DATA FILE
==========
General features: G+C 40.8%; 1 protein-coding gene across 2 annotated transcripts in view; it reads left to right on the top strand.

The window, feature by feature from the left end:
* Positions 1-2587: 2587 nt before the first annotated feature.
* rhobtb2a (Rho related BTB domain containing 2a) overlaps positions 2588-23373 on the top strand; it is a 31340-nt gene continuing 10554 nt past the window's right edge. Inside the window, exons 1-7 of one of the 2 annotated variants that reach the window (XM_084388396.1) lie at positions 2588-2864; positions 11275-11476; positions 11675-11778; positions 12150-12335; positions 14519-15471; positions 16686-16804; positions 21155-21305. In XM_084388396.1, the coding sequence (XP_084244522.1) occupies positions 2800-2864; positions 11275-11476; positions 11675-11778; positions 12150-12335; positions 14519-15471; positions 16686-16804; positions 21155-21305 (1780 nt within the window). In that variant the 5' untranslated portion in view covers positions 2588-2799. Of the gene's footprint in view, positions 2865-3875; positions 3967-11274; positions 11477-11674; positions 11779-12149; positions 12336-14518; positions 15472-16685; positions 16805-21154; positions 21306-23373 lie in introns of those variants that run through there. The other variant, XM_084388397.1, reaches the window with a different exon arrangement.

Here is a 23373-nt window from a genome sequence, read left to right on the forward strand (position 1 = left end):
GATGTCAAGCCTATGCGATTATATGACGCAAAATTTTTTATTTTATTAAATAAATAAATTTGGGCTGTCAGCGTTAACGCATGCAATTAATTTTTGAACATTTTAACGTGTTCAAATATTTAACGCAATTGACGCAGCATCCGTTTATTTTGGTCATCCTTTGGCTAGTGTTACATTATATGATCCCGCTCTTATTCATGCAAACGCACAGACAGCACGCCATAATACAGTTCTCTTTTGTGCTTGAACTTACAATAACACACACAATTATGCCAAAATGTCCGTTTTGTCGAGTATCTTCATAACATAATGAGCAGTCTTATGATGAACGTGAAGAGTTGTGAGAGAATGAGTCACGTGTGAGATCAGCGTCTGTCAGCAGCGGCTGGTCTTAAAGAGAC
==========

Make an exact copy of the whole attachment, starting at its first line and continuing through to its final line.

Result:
General features: G+C 40.8%; 1 protein-coding gene across 2 annotated transcripts in view; it reads left to right on the top strand.

The window, feature by feature from the left end:
* Positions 1-2587: 2587 nt before the first annotated feature.
* rhobtb2a (Rho related BTB domain containing 2a) overlaps positions 2588-23373 on the top strand; it is a 31340-nt gene continuing 10554 nt past the window's right edge. Inside the window, exons 1-7 of one of the 2 annotated variants that reach the window (XM_084388396.1) lie at positions 2588-2864; positions 11275-11476; positions 11675-11778; positions 12150-12335; positions 14519-15471; positions 16686-16804; positions 21155-21305. In XM_084388396.1, the coding sequence (XP_084244522.1) occupies positions 2800-2864; positions 11275-11476; positions 11675-11778; positions 12150-12335; positions 14519-15471; positions 16686-16804; positions 21155-21305 (1780 nt within the window). In that variant the 5' untranslated portion in view covers positions 2588-2799. Of the gene's footprint in view, positions 2865-3875; positions 3967-11274; positions 11477-11674; positions 11779-12149; positions 12336-14518; positions 15472-16685; positions 16805-21154; positions 21306-23373 lie in introns of those variants that run through there. The other variant, XM_084388397.1, reaches the window with a different exon arrangement.

Here is a 23373-nt window from a genome sequence, read left to right on the forward strand (position 1 = left end):
GATGTCAAGCCTATGCGATTATATGACGCAAAATTTTTTATTTTATTAAATAAATAAATTTGGGCTGTCAGCGTTAACGCATGCAATTAATTTTTGAACATTTTAACGTGTTCAAATATTTAACGCAATTGACGCAGCATCCGTTTATTTTGGTCATCCTTTGGCTAGTGTTACATTATATGATCCCGCTCTTATTCATGCAAACGCACAGACAGCACGCCATAATACAGTTCTCTTTTGTGCTTGAACTTACAATAACACACACAATTATGCCAAAATGTCCGTTTTGTCGAGTATCTTCATAACATAATGAGCAGTCTTATGATGAACGTGAAGAGTTGTGAGAGAATGAGTCACGTGTGAGATCAGCGTCTGTCAGCAGCGGCTGGTCTTAAAGAGAC